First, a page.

DUNHAM: There’s also the issue of having non-petroleum products cut off from the people, especially in regard to the post-earthquake reconstruction work. One reason I’m in Nepal at the moment is that I’m representing an American organization specializing in disaster relief and reconstruction.
THAPA: What is the organization called?
DUNHAM: Operation USA. We are building a school in Fyakse, Dhading, which is remote and completely destroyed. The school was literally and figuratively the center of the town and the loss has significantly hurt the local community. The old school served not only Fyakse, but six surrounding wards as well. One of OpUSA’s concerns is getting realistic estimates on the prices of building supplies, particularly if blockades along the highways prevent the construction crew from receiving necessary building materials.
THAPA: Well, there is going to be a big affect, no doubt, because, when you talk about supplies, it doesn’t stop at petroleum. It begins with petroleum and moves on down the list including building materials, food, medical items, equipment. You know, we are late. The post-earthquake, we should have acted very fast to put things together. But we failed.
People ask , “Is the earthquake issue over? Has it been taken care of?” In my view, no. The media attention has died now. With the CA writing the constitution and the unrest in Madhes, the earthquake takes a back seat.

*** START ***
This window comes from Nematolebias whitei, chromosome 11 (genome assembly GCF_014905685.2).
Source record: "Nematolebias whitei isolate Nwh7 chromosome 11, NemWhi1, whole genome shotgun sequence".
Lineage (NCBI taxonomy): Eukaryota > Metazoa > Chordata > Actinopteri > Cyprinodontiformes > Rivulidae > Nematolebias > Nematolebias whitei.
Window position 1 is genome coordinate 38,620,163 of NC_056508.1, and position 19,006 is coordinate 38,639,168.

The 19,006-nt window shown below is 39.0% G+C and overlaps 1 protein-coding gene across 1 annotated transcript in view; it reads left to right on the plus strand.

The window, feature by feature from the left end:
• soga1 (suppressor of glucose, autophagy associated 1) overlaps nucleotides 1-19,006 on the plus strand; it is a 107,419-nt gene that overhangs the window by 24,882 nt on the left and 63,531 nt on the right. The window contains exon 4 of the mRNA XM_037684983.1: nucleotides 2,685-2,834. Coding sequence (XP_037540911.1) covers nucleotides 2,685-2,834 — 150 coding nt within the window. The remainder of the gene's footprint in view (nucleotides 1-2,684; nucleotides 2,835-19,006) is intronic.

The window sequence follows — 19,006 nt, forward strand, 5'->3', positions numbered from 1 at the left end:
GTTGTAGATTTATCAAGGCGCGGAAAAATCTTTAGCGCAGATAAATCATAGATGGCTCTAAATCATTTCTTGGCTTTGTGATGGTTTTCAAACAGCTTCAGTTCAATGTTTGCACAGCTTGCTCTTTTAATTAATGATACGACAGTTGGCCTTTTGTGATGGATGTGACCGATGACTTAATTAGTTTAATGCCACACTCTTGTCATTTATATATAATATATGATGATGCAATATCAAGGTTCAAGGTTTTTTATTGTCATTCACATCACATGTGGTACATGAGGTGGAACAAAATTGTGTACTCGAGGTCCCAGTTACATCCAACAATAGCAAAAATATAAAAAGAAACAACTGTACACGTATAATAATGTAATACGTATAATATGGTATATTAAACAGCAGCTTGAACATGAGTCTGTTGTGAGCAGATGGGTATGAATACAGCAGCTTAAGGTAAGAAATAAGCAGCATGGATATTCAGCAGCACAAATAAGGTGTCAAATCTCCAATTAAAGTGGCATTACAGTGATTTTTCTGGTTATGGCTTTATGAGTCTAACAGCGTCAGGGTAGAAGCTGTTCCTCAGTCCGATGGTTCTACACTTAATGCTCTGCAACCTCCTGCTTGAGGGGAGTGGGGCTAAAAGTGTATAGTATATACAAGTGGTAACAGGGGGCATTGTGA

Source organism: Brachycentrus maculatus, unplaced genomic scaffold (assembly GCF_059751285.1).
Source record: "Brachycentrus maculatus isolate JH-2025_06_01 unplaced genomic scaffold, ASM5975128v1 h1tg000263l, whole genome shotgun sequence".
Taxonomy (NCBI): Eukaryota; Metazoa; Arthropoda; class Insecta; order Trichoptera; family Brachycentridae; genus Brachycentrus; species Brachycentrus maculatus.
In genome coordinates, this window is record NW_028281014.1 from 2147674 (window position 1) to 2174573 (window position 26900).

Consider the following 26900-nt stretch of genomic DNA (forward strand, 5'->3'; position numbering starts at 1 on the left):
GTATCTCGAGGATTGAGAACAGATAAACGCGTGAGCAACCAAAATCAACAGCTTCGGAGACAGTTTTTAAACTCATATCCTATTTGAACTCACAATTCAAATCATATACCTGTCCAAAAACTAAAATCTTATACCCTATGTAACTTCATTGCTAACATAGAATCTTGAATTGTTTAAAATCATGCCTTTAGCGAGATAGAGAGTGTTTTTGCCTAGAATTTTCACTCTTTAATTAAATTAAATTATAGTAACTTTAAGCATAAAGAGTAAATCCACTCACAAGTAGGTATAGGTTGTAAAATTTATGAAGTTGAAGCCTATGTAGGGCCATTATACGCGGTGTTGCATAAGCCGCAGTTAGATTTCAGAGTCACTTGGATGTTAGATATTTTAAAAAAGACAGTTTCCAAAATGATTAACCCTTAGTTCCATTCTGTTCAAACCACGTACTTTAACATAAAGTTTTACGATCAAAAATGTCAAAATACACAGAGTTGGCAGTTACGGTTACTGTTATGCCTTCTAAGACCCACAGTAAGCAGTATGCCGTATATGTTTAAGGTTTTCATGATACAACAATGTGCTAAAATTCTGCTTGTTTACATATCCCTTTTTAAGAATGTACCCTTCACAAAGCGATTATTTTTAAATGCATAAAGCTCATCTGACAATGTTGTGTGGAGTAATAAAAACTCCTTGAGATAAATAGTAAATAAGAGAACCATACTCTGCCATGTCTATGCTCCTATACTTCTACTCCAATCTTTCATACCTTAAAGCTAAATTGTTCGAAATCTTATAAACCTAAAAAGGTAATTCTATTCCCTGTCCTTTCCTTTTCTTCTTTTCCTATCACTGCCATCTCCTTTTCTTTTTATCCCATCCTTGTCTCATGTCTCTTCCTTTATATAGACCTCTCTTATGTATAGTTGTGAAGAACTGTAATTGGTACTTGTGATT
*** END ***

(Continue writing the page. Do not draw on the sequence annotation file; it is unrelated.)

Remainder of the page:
And this is where we are failing. When we received international pledges of 4.1 billion dollars, the National Reconstruction Authority (NRA) should have been activated immediately.
DUNHAM: One of the things I have experience this time, traveling through Dhading and talking to village people – the people don’t expect the government to help them with post earthquake reconstruction. They are just building whatever they can build with the few resources available to them. The school up in Fyakse, for instance, which has been red-flagged and condemned – they are still using those rooms, because they want their kids education to continue – with or without government assistance. Their children could grow into adults before the government comes in – that’s the prevalent attitude among the people. That’s how much they rely on the government. It’s never helped before; why should the government help now? Interestingly, there didn’t seem to be that much hostility because that’s the way it has always been. “We are on our own, here. Sure, this toilet is condemned, but we’ve got to use this toilet until we can built something that is more safe.”
For more information about Operation USA: